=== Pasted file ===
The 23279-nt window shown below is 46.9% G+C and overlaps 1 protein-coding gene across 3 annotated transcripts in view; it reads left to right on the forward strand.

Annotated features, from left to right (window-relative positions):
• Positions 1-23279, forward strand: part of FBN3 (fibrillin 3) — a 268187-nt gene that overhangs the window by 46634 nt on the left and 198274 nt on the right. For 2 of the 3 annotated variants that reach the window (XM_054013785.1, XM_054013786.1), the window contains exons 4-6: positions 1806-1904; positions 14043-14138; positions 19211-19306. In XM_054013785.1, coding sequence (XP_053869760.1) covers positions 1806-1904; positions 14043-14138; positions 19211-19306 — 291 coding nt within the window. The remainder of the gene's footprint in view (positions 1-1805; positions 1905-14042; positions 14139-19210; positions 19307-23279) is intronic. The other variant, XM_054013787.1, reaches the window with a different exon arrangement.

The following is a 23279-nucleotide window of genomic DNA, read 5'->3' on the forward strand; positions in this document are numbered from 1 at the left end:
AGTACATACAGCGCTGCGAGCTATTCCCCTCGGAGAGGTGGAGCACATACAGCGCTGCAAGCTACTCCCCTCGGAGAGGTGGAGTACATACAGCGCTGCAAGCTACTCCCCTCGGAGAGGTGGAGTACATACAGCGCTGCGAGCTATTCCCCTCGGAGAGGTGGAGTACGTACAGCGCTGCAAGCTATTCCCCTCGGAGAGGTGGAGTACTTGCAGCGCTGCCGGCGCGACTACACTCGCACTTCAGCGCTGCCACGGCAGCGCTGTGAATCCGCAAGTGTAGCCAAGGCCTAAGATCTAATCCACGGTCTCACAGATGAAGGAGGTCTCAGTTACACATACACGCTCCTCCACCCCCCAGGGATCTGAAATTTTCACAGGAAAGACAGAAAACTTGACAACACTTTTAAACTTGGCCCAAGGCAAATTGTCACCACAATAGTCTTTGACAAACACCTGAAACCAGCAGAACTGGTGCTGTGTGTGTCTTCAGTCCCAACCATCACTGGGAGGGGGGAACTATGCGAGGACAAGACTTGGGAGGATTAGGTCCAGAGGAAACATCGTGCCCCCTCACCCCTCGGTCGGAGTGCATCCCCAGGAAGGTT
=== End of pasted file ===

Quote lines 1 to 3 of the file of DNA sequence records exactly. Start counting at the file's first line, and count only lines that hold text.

The 23279-nt window shown below is 46.9% G+C and overlaps 1 protein-coding gene across 3 annotated transcripts in view; it reads left to right on the forward strand.

Annotated features, from left to right (window-relative positions):
• Positions 1-23279, forward strand: part of FBN3 (fibrillin 3) — a 268187-nt gene that overhangs the window by 46634 nt on the left and 198274 nt on the right. For 2 of the 3 annotated variants that reach the window (XM_054013785.1, XM_054013786.1), the window contains exons 4-6: positions 1806-1904; positions 14043-14138; positions 19211-19306. In XM_054013785.1, coding sequence (XP_053869760.1) covers positions 1806-1904; positions 14043-14138; positions 19211-19306 — 291 coding nt within the window. The remainder of the gene's footprint in view (positions 1-1805; positions 1905-14042; positions 14139-19210; positions 19307-23279) is intronic. The other variant, XM_054013787.1, reaches the window with a different exon arrangement.